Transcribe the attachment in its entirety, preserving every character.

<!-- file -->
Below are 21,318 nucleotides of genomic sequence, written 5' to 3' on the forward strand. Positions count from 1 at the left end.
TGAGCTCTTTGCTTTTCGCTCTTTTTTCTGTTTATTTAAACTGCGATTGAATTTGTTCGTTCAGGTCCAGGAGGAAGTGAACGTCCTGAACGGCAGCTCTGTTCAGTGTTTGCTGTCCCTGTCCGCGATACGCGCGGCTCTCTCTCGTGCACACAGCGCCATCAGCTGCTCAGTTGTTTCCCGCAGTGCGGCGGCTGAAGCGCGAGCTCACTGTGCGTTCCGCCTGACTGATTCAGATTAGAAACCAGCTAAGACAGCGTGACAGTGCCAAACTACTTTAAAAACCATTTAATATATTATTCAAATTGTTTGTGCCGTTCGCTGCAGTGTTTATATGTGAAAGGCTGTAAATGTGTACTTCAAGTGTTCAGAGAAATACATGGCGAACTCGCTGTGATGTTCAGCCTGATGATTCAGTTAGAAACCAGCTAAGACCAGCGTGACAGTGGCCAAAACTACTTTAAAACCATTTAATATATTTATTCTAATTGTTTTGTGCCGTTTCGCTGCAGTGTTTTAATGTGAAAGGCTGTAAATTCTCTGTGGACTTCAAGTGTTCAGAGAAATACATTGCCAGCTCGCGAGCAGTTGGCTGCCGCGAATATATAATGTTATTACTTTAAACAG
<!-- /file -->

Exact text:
Below are 21,318 nucleotides of genomic sequence, written 5' to 3' on the forward strand. Positions count from 1 at the left end.
TGAGCTCTTTGCTTTTCGCTCTTTTTTCTGTTTATTTAAACTGCGATTGAATTTGTTCGTTCAGGTCCAGGAGGAAGTGAACGTCCTGAACGGCAGCTCTGTTCAGTGTTTGCTGTCCCTGTCCGCGATACGCGCGGCTCTCTCTCGTGCACACAGCGCCATCAGCTGCTCAGTTGTTTCCCGCAGTGCGGCGGCTGAAGCGCGAGCTCACTGTGCGTTCCGCCTGACTGATTCAGATTAGAAACCAGCTAAGACAGCGTGACAGTGCCAAACTACTTTAAAAACCATTTAATATATTATTCAAATTGTTTGTGCCGTTCGCTGCAGTGTTTATATGTGAAAGGCTGTAAATGTGTACTTCAAGTGTTCAGAGAAATACATGGCGAACTCGCTGTGATGTTCAGCCTGATGATTCAGTTAGAAACCAGCTAAGACCAGCGTGACAGTGGCCAAAACTACTTTAAAACCATTTAATATATTTATTCTAATTGTTTTGTGCCGTTTCGCTGCAGTGTTTTAATGTGAAAGGCTGTAAATTCTCTGTGGACTTCAAGTGTTCAGAGAAATACATTGCCAGCTCGCGAGCAGTTGGCTGCCGCGAATATATAATGTTATTACTTTAAACAG